How often have you heard the term “get over it?”
I know I’ve used it occasionally, and I suspect that, in a few of those instances, I’ve used the term inappropriately.
There are certainly times I need to be reminded to get over it. Like when I lose patience with the flow of traffic, or my food order takes awhile to arrive, or it rains when I’d like to golf. However, if the phrase is used at times when people are dealing with overwhelming stress or mental health issues, it can be hurtful and counterproductive.
Recently, one of my kids said “get over it” to one of their siblings. Then, in the background, I heard someone else say, “build a bridge.” Excuse me, build a bridge? “When you’re told to ‘get over it’ what do you need? You need a bridge,” the individual explained.
That got me thinking. Instead of muddling our way through, fighting everything we’re trying to avoid, we need to build a bridge. Like a bridge that crosses a river, but, in this case, the river is a personal crisis.
Picture a river with a swift and turbulent current. As you start to cross the river, the water gets deeper and colder. Mud is sucking at your feet. The flow is throwing you off balance while rocks are digging into your heels. Then, when the water gets too deep for walking, you start swimming. The current takes you downstream, and you end up in places you did not want to go.
In a worst-case scenario, those unexpected places could lead you to drown.
The crux of the matter is that people who are experiencing debilitating stress or mental health issues often feel like they’re alone. I know first hand that people dealing with mental pain wish they weren’t. They want to experience all that life has to offer. They want to have meaningful contributions to their local community. They view this river as being between themselves and the rest of the world. So imagine the possibilities if a bridge were built to help them “get over” that river.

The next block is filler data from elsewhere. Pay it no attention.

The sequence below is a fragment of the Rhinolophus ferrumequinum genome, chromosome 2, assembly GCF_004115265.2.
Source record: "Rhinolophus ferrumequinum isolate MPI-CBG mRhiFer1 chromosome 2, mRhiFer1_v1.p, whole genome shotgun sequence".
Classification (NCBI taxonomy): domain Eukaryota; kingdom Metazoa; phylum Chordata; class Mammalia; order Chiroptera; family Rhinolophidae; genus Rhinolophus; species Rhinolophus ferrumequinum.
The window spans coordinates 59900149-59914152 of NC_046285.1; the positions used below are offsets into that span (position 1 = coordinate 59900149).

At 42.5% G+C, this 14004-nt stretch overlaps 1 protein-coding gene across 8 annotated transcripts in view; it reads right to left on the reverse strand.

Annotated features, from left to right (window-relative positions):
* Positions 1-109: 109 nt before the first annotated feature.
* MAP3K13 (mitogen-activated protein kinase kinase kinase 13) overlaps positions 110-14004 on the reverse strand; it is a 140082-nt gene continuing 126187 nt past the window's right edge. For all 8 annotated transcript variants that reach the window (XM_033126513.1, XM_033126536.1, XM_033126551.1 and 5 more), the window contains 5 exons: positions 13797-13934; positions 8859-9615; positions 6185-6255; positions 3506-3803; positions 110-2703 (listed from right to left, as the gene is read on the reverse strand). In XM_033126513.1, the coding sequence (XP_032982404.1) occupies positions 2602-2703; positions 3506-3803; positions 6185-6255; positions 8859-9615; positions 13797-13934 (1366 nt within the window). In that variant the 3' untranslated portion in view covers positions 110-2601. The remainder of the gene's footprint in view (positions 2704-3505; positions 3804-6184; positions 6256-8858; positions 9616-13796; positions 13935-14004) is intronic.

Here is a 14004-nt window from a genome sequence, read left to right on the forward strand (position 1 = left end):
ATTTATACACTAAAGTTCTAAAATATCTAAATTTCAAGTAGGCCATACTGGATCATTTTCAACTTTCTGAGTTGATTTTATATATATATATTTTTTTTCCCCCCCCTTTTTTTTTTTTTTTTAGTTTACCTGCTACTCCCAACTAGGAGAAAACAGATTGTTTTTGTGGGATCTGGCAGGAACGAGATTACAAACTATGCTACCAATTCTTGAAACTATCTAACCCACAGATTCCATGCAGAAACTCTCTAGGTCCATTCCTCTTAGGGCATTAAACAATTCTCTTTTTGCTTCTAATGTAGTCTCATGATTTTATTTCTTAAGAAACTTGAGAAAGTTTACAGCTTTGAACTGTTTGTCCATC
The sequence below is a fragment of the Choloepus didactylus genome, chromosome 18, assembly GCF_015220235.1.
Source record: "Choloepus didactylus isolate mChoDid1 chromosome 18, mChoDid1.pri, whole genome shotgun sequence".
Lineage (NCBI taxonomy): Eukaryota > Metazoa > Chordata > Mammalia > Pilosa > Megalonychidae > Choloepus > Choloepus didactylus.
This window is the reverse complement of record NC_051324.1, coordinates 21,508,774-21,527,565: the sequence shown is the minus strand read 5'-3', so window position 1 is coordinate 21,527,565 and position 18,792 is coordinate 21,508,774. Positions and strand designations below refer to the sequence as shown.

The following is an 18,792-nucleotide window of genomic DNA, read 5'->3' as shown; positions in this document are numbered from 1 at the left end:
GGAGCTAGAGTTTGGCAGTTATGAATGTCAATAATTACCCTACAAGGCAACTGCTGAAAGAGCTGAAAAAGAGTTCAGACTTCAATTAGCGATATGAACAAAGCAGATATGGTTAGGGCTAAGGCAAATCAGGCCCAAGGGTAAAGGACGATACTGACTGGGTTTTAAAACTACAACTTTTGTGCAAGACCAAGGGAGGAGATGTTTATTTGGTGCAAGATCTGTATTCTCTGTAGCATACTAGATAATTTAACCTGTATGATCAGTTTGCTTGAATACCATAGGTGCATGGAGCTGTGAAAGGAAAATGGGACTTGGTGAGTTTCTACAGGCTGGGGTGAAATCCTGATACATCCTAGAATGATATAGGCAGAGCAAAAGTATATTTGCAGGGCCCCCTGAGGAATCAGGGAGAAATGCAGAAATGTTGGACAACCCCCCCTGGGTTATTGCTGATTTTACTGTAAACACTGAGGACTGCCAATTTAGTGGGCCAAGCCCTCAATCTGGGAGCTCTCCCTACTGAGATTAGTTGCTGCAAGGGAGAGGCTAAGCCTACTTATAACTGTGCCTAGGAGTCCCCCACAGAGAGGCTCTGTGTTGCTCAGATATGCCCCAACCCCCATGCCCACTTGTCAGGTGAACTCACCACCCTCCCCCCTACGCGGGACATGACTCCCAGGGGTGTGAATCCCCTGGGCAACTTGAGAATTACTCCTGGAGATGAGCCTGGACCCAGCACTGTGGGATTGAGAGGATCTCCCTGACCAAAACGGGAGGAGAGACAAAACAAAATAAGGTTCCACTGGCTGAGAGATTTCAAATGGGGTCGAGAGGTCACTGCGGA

With a bridge in place, it becomes possible to circumvent potentially harmful situations. That means being able to stay dry, on course, and safe while observing the river from afar.
There’s another side to this. Many often find it difficult to respond to those who are hurting. Perhaps it’s because of the feeling that responding means taking responsibility for the problems of others. Maybe it’s about being unsure of what to say. But, for those who work to build a bridge, it provides a way for people to help them with crossing the river.
There’s no question that building a bridge takes time and effort. But if the construction starts on both sides, it becomes an easier, more fulfilling task.
What’s more, once that bridge is built, it can be used time and time again.
As mental health awareness increases, more people are talking about it and reaching out for help. That heightened awareness has also helped produce a higher level of comfort for others to help those individuals who are hurting. The challenge is to become more proactive in building bridges, regardless of which side of the river you find yourself.
The best part is no one needs to build a bridge on their own. Find your supports. Your friends, family, and neighbours are all prepared to be on the “construction” crew.
So let’s build more bridges and “get over it” together.
This editorial is a part of Canadian Agricultural Safety Week. Canadian Agricultural Safety Week (CASW) is an annual campaign held the third week of March of each year. In 2019, Safe & Strong Farms: Build an AgSafe Canada, takes place March 10 to 18. CASW is presented by Farm Credit Canada. For more information visit agsafetyweek.ca.